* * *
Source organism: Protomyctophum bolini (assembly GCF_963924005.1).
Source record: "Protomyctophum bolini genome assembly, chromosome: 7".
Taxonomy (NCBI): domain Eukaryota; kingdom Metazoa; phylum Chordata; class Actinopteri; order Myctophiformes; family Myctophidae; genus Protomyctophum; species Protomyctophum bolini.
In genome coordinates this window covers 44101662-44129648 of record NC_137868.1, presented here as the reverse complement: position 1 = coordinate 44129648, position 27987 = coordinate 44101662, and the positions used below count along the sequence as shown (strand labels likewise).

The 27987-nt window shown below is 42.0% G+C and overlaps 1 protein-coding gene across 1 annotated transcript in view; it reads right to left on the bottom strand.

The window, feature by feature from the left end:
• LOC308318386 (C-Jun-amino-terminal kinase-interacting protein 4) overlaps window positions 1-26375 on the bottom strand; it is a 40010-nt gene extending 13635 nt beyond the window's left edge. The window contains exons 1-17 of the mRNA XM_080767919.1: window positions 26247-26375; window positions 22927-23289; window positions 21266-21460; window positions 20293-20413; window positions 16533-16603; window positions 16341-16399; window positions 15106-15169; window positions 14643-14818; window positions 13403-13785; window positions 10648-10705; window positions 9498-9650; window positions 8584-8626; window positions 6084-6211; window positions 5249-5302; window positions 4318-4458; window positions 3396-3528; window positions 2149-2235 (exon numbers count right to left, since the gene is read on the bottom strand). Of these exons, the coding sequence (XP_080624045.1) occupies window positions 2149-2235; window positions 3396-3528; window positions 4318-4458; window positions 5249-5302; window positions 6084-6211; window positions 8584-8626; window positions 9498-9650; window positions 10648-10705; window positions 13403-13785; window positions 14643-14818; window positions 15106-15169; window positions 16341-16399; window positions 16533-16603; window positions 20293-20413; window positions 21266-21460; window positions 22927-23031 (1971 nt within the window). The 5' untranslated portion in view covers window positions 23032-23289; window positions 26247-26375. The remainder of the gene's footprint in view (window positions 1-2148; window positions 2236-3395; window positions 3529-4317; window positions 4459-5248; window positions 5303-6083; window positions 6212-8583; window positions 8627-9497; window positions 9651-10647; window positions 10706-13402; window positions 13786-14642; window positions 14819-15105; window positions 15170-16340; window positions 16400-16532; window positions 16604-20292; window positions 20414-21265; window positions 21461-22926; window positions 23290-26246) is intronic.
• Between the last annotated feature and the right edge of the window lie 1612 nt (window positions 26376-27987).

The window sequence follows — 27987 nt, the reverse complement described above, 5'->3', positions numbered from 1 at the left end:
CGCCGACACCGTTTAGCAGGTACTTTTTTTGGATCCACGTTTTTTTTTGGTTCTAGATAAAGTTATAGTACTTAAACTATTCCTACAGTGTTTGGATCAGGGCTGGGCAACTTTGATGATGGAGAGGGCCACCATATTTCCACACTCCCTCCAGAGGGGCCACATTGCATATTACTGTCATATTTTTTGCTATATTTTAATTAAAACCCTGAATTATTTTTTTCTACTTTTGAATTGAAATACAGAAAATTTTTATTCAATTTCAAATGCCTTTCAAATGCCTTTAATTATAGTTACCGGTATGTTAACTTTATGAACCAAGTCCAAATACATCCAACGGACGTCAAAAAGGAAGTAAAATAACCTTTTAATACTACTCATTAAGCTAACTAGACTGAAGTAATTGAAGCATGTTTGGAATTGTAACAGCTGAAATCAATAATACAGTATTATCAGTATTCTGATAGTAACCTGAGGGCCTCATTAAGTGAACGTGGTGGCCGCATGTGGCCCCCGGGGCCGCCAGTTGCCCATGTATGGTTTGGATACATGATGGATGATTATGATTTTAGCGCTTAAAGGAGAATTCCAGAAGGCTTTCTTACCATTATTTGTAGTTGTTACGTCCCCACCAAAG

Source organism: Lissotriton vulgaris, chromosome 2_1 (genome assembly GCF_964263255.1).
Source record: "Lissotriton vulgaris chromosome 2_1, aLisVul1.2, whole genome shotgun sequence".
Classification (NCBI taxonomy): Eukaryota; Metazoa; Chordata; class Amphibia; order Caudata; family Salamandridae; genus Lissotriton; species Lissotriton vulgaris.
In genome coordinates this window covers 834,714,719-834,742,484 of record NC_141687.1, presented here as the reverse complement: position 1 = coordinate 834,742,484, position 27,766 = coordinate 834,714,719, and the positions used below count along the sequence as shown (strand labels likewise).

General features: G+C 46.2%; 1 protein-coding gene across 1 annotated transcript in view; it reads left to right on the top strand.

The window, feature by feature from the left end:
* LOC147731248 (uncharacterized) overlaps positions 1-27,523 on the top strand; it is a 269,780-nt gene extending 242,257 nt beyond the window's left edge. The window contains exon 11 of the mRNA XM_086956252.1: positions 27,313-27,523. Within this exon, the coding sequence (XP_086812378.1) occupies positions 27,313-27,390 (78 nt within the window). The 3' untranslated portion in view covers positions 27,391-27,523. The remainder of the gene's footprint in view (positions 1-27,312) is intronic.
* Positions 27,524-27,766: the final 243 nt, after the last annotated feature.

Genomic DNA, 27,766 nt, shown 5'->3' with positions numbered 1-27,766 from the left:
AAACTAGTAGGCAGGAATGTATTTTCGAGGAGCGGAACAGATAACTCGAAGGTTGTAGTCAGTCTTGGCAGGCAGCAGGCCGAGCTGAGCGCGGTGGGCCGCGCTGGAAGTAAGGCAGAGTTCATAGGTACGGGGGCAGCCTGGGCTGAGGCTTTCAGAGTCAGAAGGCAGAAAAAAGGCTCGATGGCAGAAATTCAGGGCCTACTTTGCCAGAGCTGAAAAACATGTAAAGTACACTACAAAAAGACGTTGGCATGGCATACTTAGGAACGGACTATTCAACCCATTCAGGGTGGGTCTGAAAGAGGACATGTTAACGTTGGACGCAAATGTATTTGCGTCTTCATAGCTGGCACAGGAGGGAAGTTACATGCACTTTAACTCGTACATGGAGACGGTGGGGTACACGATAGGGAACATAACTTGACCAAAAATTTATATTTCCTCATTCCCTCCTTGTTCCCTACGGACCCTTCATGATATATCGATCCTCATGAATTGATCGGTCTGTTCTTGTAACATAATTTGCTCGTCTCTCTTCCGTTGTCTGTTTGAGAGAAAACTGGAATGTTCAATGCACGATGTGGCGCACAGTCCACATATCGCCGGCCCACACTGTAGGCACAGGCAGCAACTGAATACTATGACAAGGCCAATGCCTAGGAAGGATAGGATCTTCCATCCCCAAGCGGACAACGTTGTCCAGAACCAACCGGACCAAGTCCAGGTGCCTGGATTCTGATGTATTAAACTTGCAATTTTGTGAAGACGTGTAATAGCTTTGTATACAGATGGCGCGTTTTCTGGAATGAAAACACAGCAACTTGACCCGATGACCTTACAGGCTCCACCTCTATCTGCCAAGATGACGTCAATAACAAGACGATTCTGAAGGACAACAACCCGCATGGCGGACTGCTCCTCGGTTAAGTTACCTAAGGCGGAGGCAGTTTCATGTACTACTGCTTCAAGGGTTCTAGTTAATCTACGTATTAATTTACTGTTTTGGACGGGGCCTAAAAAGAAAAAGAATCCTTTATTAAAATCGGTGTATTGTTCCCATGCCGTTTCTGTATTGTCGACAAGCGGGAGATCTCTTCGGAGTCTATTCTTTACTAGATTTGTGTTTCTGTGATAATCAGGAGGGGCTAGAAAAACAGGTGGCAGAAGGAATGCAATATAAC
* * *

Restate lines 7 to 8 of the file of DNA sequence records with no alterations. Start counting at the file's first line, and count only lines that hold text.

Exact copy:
• LOC308318386 (C-Jun-amino-terminal kinase-interacting protein 4) overlaps window positions 1-26375 on the bottom strand; it is a 40010-nt gene extending 13635 nt beyond the window's left edge. The window contains exons 1-17 of the mRNA XM_080767919.1: window positions 26247-26375; window positions 22927-23289; window positions 21266-21460; window positions 20293-20413; window positions 16533-16603; window positions 16341-16399; window positions 15106-15169; window positions 14643-14818; window positions 13403-13785; window positions 10648-10705; window positions 9498-9650; window positions 8584-8626; window positions 6084-6211; window positions 5249-5302; window positions 4318-4458; window positions 3396-3528; window positions 2149-2235 (exon numbers count right to left, since the gene is read on the bottom strand). Of these exons, the coding sequence (XP_080624045.1) occupies window positions 2149-2235; window positions 3396-3528; window positions 4318-4458; window positions 5249-5302; window positions 6084-6211; window positions 8584-8626; window positions 9498-9650; window positions 10648-10705; window positions 13403-13785; window positions 14643-14818; window positions 15106-15169; window positions 16341-16399; window positions 16533-16603; window positions 20293-20413; window positions 21266-21460; window positions 22927-23031 (1971 nt within the window). The 5' untranslated portion in view covers window positions 23032-23289; window positions 26247-26375. The remainder of the gene's footprint in view (window positions 1-2148; window positions 2236-3395; window positions 3529-4317; window positions 4459-5248; window positions 5303-6083; window positions 6212-8583; window positions 8627-9497; window positions 9651-10647; window positions 10706-13402; window positions 13786-14642; window positions 14819-15105; window positions 15170-16340; window positions 16400-16532; window positions 16604-20292; window positions 20414-21265; window positions 21461-22926; window positions 23290-26246) is intronic.
• Between the last annotated feature and the right edge of the window lie 1612 nt (window positions 26376-27987).